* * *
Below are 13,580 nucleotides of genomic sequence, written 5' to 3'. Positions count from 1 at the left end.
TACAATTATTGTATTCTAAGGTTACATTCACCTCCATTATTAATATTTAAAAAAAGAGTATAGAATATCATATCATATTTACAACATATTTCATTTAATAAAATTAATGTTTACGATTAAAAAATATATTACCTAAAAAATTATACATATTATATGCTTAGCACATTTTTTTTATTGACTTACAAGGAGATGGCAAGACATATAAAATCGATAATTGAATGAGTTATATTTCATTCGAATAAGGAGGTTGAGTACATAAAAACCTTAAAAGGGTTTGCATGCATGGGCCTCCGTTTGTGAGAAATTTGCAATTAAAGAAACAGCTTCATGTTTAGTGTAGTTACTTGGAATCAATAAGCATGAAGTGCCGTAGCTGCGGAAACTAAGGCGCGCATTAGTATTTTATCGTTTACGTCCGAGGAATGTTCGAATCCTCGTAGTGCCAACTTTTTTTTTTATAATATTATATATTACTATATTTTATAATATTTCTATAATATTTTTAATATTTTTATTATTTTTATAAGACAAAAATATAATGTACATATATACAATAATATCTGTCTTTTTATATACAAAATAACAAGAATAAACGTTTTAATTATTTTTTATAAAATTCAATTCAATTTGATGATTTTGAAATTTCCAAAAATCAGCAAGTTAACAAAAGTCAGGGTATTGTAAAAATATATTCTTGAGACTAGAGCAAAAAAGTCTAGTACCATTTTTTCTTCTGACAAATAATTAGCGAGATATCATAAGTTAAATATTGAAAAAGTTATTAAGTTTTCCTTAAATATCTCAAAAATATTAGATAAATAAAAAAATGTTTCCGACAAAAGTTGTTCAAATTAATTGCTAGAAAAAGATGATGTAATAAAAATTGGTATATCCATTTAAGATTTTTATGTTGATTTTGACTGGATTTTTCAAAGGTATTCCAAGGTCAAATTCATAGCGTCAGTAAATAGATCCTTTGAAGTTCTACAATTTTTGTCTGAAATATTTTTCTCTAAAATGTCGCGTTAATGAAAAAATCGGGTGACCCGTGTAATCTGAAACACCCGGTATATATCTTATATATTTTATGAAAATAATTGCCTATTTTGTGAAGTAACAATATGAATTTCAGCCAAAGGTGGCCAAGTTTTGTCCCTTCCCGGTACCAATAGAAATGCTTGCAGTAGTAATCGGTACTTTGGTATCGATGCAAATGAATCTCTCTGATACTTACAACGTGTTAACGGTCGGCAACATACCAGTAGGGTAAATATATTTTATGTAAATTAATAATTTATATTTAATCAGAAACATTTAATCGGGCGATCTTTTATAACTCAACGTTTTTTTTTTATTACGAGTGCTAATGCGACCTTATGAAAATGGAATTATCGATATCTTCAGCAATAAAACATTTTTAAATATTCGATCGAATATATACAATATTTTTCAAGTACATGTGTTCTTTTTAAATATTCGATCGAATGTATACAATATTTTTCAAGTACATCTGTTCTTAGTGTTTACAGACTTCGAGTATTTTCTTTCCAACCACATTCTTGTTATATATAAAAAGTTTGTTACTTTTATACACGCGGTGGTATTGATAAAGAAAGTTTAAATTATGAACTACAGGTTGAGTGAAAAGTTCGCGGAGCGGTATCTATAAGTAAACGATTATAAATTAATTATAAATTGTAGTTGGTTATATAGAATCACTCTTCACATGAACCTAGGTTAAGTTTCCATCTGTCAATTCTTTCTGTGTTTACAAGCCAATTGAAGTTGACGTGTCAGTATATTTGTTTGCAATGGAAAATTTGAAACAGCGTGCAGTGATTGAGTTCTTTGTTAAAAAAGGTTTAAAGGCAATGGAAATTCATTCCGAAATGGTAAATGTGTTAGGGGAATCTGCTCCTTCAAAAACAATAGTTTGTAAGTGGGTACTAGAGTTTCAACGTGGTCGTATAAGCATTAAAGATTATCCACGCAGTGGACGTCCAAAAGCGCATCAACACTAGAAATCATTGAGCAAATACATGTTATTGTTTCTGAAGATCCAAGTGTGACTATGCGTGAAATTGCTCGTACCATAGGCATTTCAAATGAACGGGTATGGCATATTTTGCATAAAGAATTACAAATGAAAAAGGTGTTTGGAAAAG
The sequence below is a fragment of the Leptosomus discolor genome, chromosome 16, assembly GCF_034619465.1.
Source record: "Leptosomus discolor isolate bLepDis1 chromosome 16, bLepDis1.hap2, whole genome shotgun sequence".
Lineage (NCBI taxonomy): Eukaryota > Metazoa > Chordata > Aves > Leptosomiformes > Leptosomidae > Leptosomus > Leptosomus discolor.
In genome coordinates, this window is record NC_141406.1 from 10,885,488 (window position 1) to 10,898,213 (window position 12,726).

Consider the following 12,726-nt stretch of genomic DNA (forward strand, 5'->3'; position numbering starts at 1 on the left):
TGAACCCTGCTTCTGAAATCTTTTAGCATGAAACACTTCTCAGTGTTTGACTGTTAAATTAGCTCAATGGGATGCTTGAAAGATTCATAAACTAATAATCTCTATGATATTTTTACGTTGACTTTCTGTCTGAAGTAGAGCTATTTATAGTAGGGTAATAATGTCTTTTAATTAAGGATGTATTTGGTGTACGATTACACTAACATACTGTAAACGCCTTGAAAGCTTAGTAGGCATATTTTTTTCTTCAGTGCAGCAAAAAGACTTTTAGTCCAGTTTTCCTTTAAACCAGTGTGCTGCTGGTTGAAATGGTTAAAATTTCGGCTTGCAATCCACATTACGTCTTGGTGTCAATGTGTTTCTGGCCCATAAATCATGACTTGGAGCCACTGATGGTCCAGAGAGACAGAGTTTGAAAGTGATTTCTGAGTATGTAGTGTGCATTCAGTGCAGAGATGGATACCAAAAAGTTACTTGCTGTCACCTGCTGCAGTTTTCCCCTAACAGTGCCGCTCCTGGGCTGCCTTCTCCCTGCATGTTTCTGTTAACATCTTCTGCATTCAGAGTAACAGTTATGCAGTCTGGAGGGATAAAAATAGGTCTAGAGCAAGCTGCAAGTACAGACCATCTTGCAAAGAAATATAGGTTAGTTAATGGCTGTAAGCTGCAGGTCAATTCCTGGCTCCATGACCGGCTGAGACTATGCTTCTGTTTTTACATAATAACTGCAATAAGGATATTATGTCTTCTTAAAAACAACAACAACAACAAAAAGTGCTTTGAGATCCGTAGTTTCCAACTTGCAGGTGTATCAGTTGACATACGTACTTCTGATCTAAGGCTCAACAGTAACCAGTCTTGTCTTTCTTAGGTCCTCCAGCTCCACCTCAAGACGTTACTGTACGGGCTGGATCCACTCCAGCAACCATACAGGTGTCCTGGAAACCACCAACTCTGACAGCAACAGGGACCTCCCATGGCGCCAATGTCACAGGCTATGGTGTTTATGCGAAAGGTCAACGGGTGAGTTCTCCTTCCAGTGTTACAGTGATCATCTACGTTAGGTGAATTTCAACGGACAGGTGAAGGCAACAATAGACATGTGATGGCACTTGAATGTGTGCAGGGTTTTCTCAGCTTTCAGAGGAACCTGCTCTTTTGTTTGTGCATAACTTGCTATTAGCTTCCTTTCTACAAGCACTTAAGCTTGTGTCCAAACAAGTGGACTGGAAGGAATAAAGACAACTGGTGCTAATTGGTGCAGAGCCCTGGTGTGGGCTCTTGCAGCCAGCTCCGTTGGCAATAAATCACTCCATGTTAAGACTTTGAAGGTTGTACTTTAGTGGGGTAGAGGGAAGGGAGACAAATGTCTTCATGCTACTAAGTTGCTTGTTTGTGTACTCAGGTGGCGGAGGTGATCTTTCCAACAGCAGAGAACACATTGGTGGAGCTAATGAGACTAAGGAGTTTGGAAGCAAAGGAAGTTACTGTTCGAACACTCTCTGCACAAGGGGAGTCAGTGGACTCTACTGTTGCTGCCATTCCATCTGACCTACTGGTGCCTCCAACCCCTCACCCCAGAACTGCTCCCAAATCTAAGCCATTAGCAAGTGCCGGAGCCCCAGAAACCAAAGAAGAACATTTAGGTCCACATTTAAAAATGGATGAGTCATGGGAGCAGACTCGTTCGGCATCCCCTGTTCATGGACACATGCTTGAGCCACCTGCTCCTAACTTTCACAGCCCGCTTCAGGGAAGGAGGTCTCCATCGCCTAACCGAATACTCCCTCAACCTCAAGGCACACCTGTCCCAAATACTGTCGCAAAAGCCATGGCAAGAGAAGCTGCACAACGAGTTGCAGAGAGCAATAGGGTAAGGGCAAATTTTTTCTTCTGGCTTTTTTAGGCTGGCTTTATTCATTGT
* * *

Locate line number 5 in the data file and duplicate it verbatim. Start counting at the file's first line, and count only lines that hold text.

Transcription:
Lineage (NCBI taxonomy): Eukaryota > Metazoa > Chordata > Aves > Leptosomiformes > Leptosomidae > Leptosomus > Leptosomus discolor.